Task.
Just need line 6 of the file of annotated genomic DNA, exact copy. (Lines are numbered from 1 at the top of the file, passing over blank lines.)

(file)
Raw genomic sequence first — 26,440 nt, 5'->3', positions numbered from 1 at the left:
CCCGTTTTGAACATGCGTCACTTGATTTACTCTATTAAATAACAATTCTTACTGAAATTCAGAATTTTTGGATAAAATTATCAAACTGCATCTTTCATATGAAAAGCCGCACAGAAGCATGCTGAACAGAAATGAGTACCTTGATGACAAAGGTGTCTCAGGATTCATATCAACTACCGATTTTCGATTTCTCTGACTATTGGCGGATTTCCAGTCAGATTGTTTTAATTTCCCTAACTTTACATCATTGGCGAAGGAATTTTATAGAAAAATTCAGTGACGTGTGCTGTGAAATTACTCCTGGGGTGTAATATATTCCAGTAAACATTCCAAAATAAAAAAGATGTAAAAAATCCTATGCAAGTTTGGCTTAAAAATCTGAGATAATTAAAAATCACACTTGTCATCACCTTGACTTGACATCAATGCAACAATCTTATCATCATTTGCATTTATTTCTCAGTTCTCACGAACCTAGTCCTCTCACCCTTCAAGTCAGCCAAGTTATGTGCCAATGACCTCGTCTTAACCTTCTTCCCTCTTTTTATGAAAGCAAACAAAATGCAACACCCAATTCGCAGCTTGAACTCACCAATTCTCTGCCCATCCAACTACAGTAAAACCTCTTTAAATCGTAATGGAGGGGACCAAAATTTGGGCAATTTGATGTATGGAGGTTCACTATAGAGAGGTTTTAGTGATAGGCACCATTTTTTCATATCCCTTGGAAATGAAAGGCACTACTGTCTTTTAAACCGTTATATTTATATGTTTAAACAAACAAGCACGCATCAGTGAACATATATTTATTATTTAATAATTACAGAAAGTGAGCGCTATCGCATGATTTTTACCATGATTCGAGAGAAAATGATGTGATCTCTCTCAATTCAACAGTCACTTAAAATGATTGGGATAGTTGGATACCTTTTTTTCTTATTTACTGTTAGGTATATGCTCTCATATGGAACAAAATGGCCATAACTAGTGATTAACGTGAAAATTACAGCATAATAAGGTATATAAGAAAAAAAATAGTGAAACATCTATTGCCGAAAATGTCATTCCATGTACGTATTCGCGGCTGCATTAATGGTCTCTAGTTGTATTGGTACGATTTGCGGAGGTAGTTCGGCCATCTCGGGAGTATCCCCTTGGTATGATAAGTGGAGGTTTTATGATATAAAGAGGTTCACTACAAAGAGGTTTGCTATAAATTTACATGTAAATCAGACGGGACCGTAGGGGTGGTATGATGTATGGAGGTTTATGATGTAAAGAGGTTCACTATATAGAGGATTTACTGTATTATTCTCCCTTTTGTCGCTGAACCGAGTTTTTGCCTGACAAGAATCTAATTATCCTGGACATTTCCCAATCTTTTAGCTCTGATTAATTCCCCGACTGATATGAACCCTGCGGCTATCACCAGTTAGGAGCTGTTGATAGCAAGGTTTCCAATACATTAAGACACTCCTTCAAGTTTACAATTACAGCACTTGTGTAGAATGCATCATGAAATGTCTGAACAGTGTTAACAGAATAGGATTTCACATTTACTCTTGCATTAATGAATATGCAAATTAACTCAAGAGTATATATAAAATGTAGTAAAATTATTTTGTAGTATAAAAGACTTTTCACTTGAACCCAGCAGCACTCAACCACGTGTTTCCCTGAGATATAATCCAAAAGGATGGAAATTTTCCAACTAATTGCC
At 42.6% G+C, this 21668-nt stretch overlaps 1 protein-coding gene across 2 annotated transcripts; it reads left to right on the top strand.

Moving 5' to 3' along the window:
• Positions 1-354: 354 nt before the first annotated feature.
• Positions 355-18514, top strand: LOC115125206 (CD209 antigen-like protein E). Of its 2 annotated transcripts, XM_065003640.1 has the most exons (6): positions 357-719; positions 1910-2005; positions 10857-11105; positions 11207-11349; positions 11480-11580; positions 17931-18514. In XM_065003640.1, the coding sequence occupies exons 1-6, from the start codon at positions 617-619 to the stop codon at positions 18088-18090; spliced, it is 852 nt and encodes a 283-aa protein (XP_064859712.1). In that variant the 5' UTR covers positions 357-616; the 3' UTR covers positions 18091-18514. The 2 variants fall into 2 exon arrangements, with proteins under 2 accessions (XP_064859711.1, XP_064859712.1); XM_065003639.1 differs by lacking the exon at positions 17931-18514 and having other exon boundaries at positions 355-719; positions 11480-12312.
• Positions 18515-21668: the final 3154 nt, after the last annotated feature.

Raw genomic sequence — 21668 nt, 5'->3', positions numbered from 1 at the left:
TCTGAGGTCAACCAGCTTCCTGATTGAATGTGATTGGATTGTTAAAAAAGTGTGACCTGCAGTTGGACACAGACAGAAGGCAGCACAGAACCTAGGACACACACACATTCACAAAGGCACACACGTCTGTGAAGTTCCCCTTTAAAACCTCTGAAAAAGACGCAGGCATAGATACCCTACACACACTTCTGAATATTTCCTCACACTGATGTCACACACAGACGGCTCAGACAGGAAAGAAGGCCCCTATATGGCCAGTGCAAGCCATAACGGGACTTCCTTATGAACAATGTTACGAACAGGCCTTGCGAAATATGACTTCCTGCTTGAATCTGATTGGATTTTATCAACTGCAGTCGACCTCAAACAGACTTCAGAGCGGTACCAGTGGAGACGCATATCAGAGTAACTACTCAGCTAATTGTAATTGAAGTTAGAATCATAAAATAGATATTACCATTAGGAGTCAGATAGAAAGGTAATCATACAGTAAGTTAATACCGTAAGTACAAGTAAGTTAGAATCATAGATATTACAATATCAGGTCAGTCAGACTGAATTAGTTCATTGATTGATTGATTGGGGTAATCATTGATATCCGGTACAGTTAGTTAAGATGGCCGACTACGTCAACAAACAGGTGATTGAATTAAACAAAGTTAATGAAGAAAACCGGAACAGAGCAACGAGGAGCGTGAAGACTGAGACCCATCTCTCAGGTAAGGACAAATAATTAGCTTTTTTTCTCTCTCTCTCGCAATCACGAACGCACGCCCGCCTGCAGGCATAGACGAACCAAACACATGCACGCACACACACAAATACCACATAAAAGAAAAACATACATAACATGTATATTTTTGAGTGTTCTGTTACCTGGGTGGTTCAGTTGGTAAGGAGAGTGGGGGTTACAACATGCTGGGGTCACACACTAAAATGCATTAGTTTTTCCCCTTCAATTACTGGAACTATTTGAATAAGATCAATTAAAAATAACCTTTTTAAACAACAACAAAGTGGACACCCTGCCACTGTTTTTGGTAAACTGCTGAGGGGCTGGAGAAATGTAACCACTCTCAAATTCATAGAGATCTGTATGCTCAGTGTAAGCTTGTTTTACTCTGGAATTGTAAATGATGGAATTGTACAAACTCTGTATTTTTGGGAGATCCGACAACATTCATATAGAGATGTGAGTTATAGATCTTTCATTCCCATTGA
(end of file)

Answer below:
• Positions 355-18514, top strand: LOC115125206 (CD209 antigen-like protein E). Of its 2 annotated transcripts, XM_065003640.1 has the most exons (6): positions 357-719; positions 1910-2005; positions 10857-11105; positions 11207-11349; positions 11480-11580; positions 17931-18514. In XM_065003640.1, the coding sequence occupies exons 1-6, from the start codon at positions 617-619 to the stop codon at positions 18088-18090; spliced, it is 852 nt and encodes a 283-aa protein (XP_064859712.1). In that variant the 5' UTR covers positions 357-616; the 3' UTR covers positions 18091-18514. The 2 variants fall into 2 exon arrangements, with proteins under 2 accessions (XP_064859711.1, XP_064859712.1); XM_065003639.1 differs by lacking the exon at positions 17931-18514 and having other exon boundaries at positions 355-719; positions 11480-12312.